What is a separation agreement? Do I need one?

In a divorce case, you and your spouse may sign an agreement that says how you want to handle things. The agreement is called a "separation agreement." Sometimes the separation agreement is a binding contract between you and your spouse. Sometimes it is not binding until the judge approves it and includes it in the divorce judgment. It all depends on what you and your spouse put in the separation agreement. It is very wise to get legal advice before you sign one.

Separation agreements cover things like:

  • alimony,
  • child support,
  • child custody,
  • parenting time or visitation,
  • what happens to personal property,
  • what happens to the family home,
  • what will happen with taxes,
  • who will pay the debts,
  • change of name, and
  • protective orders (for example, an order that says your spouse cannot go to your house or workplace).

A separation agreement is only good if both spouses sign it. Get advice from a lawyer before you sign a separation agreement that your spouse or his lawyer wrote. Your spouse cannot force you to sign a separation agreement. If your spouse pressures you to sign one, walk away and talk to your own lawyer.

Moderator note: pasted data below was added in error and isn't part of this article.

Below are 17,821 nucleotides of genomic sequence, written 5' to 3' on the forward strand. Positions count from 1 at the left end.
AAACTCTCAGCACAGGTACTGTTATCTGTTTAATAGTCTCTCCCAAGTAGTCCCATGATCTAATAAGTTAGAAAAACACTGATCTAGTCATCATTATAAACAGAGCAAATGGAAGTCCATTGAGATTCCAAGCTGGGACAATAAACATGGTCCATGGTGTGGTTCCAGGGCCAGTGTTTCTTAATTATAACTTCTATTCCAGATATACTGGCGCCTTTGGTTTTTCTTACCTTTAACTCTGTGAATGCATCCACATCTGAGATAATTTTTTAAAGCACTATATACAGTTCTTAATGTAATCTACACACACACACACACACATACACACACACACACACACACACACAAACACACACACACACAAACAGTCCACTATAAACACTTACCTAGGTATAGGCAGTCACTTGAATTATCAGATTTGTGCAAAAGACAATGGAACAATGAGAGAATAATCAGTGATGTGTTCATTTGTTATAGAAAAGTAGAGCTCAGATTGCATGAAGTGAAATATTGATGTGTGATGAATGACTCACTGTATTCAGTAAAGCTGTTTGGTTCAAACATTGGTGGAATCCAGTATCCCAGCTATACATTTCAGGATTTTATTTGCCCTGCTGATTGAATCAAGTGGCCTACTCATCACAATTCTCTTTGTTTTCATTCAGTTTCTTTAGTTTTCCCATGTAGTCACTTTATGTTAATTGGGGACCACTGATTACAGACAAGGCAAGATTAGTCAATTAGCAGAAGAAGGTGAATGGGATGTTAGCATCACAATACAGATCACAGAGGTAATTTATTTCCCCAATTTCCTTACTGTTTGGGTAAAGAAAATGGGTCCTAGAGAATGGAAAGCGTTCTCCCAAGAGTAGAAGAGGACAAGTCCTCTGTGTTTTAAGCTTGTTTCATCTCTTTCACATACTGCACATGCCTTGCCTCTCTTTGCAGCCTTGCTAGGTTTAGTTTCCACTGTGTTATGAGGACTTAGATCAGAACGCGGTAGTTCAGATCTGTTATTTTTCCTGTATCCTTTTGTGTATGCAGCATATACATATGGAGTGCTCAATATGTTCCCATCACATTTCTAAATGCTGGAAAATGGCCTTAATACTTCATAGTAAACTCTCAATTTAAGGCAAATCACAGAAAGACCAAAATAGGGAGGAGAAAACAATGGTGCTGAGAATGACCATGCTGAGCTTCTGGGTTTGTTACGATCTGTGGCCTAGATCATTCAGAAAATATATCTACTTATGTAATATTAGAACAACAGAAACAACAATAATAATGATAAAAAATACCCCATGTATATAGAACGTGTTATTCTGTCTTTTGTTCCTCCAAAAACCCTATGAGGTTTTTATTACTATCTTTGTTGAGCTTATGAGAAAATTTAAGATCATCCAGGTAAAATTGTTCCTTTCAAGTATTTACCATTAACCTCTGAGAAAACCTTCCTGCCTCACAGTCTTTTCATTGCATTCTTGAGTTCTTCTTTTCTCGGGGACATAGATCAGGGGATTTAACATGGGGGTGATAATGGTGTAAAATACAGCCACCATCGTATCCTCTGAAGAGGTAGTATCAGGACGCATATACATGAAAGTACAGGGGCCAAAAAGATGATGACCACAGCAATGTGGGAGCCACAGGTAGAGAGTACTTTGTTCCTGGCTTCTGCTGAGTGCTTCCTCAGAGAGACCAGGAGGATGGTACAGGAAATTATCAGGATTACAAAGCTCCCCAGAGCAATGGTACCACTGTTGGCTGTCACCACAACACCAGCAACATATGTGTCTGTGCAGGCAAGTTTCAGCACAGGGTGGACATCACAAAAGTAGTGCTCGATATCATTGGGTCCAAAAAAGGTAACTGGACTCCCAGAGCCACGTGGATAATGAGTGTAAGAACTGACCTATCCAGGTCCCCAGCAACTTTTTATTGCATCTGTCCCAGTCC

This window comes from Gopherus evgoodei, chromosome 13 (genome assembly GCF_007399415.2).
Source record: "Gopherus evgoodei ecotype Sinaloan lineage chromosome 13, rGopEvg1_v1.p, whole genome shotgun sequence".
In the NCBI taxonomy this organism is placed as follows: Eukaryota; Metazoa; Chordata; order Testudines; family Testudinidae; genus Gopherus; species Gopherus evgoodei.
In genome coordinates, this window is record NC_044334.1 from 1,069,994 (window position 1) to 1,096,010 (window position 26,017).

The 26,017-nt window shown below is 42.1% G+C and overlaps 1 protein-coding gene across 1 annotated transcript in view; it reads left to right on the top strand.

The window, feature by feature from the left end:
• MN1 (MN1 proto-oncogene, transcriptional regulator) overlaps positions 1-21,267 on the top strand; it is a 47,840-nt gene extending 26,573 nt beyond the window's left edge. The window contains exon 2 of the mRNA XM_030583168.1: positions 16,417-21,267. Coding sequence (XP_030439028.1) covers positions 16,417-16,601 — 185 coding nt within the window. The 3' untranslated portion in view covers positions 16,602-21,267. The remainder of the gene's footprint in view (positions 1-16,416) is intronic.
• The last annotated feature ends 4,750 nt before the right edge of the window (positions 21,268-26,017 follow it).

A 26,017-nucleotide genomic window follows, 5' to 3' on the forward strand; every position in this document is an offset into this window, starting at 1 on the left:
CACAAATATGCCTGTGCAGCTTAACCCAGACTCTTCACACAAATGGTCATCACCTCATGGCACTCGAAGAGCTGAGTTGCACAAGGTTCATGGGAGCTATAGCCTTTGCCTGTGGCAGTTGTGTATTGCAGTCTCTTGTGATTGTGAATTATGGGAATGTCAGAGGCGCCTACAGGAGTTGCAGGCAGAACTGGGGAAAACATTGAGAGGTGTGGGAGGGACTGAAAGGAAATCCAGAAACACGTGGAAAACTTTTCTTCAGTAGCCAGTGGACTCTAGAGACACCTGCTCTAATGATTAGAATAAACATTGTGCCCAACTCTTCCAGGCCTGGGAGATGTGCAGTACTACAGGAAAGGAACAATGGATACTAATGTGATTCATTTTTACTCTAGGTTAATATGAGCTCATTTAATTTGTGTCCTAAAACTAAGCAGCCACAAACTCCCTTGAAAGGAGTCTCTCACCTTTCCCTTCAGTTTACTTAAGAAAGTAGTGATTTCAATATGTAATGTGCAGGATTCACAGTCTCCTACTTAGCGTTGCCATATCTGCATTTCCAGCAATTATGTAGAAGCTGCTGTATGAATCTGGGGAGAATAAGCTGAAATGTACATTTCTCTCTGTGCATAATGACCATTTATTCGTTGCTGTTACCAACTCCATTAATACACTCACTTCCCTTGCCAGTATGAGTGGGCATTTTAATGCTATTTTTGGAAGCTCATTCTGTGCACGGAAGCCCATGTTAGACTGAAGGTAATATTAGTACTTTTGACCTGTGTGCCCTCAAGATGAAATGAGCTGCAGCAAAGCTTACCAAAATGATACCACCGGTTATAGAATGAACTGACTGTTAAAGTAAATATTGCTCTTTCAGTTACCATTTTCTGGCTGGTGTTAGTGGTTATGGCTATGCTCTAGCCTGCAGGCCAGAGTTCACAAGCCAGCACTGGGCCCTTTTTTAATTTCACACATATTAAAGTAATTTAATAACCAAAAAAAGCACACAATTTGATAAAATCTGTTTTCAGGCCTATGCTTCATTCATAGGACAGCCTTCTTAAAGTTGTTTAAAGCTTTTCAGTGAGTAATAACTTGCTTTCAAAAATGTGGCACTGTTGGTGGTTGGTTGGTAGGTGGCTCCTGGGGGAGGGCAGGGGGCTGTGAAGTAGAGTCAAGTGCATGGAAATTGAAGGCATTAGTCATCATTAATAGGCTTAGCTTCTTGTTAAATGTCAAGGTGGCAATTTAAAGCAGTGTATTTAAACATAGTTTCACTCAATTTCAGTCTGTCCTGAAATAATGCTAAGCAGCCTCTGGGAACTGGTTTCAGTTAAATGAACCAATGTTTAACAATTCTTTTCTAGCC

Talk to a lawyer if you think you might want a separation agreement. A separation agreement can affect your life for a long time, and some of the questions are complicated (like taxes). It is important to spend some time thinking about your particular situation, your needs, and the needs of your child if you are a parent. Keep in mind that things change over time. It is better to talk to a lawyer and have the lawyer write up the agreement than to try to write it yourself.

A separation agreement usually becomes part of the divorce judgment. But the judge can refuse to accept an agreement if she believes it is unfair or if she thinks your spouse pushed or forced you to sign it.

Also, the judge will not approve the parts of the separation agreement that affect your children (such as custody) unless she believes that they are in the child's "best interest."

Produced by an AmeriCorps Project of Western Massachusetts Legal Services updated and revised Massachusetts Law Reform Institute
Last Updated August 2015

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